Flanked by mental health leaders and relatives of Sandy Hook victims, Senator Chris Murphy touted the process the Mental Health Reform Bill made this week in the Senate.
The Mental Health Reform Act would increase the amount of federal dollars for states to use for mental health assistance.
Murphy told the Senate Health, Education, Labor and Pensions Committee that the bill would provide long overdue updates to the Substance Abuse and Mental Health Services Administration. The bill would address childhood warning signs of psychotic episodes, change medical records laws to make it easier for physicians to share information with other caregivers.
“If something like the Mental Health Reform Act were in place a few years ago, perhaps I’d be rushing back to Newtown now to meet the school bus,” said Mark Barden, father of Sandy Hook shooting victim Daniel Barden and founder of Sandy Hook Promise.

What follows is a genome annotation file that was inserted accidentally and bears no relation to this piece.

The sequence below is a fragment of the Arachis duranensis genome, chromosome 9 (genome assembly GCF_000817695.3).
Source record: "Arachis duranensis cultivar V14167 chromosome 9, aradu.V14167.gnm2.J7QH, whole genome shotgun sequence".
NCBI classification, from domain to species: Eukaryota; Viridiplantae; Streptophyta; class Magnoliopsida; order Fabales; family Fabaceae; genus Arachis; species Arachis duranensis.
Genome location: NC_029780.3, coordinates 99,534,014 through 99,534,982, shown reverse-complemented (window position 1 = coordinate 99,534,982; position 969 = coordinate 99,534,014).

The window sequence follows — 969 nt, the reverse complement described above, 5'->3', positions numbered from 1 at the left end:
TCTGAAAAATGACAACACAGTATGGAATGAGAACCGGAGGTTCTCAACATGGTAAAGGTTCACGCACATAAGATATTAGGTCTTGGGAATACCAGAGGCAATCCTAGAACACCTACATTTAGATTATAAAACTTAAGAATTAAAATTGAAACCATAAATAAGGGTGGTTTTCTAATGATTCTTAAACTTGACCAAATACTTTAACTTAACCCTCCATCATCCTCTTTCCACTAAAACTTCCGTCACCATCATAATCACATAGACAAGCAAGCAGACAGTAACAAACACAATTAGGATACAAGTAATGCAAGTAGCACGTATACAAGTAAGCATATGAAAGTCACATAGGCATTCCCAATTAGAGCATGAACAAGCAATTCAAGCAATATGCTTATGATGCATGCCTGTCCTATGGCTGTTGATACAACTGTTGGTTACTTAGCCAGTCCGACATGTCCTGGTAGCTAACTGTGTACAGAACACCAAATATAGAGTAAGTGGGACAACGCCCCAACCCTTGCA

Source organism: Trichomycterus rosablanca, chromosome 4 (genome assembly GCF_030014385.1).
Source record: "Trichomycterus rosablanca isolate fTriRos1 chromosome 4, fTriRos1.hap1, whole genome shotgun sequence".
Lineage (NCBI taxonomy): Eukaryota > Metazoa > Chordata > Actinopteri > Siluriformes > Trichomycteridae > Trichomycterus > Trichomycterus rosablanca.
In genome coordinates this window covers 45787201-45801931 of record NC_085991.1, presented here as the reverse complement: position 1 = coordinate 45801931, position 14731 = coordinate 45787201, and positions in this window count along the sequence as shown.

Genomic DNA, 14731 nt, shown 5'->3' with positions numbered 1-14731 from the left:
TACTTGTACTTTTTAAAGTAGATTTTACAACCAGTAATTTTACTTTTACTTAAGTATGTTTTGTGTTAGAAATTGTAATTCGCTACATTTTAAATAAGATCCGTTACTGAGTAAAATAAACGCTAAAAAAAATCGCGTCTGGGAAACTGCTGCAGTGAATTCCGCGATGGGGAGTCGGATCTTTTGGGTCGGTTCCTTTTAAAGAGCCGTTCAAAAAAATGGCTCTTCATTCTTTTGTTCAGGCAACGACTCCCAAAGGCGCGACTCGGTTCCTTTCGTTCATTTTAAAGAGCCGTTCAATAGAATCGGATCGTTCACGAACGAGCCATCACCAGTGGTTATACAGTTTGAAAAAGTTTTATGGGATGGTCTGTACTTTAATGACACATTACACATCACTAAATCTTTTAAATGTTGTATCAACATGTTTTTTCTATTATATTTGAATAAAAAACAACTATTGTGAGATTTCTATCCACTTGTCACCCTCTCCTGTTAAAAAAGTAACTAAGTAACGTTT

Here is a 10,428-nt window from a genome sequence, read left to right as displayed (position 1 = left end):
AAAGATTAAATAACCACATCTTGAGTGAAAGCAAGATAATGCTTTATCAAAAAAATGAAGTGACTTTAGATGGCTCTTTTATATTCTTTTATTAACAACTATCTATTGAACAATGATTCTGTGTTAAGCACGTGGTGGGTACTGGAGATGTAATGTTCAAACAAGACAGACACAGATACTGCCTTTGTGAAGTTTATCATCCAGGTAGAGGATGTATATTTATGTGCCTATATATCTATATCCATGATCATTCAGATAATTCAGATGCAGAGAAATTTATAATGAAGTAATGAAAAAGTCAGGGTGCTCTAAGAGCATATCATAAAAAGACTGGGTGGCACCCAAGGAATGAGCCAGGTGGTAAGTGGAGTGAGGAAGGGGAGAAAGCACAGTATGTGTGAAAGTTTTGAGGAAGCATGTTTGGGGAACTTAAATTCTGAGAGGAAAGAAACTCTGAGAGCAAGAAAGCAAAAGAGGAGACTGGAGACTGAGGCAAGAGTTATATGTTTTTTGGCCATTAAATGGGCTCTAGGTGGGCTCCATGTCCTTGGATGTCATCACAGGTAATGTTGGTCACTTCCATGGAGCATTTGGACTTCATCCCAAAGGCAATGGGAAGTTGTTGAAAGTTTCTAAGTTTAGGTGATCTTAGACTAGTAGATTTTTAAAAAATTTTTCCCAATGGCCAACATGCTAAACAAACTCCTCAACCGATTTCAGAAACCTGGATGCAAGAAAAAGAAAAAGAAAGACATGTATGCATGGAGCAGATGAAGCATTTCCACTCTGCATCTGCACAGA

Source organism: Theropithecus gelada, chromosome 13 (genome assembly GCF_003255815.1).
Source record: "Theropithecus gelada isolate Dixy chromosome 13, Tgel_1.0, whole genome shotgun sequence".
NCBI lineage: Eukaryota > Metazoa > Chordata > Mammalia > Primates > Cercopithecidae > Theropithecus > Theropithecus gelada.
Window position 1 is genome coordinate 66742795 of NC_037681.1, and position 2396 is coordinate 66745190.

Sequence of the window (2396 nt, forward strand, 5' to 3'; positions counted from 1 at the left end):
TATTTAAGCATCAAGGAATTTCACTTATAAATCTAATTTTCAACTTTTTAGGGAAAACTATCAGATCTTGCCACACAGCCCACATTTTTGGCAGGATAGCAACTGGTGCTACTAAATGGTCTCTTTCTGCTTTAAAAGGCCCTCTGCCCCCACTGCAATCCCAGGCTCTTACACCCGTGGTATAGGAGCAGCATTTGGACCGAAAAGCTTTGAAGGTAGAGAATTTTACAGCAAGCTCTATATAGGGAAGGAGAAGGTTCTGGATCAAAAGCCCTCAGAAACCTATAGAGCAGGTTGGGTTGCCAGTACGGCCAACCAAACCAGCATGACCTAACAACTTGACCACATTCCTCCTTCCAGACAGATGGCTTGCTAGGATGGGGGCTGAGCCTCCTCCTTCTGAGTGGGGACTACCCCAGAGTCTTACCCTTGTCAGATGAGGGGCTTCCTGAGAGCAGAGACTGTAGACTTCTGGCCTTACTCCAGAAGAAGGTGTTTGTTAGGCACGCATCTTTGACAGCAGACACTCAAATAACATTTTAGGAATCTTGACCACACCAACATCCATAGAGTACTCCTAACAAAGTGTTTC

Belden joined Bill Sherlach, Department of Mental Health and Addiction Services Commissioner Miriam Delphin-Rittman along with other advocates Friday.
This bill folds in other changes backed by Murphy, specifically the Treat Act, which would expand the number of patients that could be prescribed buprenorphine by a physician. Current DEA rules limit prescribers to only taking on 100 patients at a time. Murphy’s expansion would allow Nurse Practitioners and other medical professionals to prescribe the drug.
Murphy admitted funding will be an issue. A vote on the Senate floor has not yet been scheduled.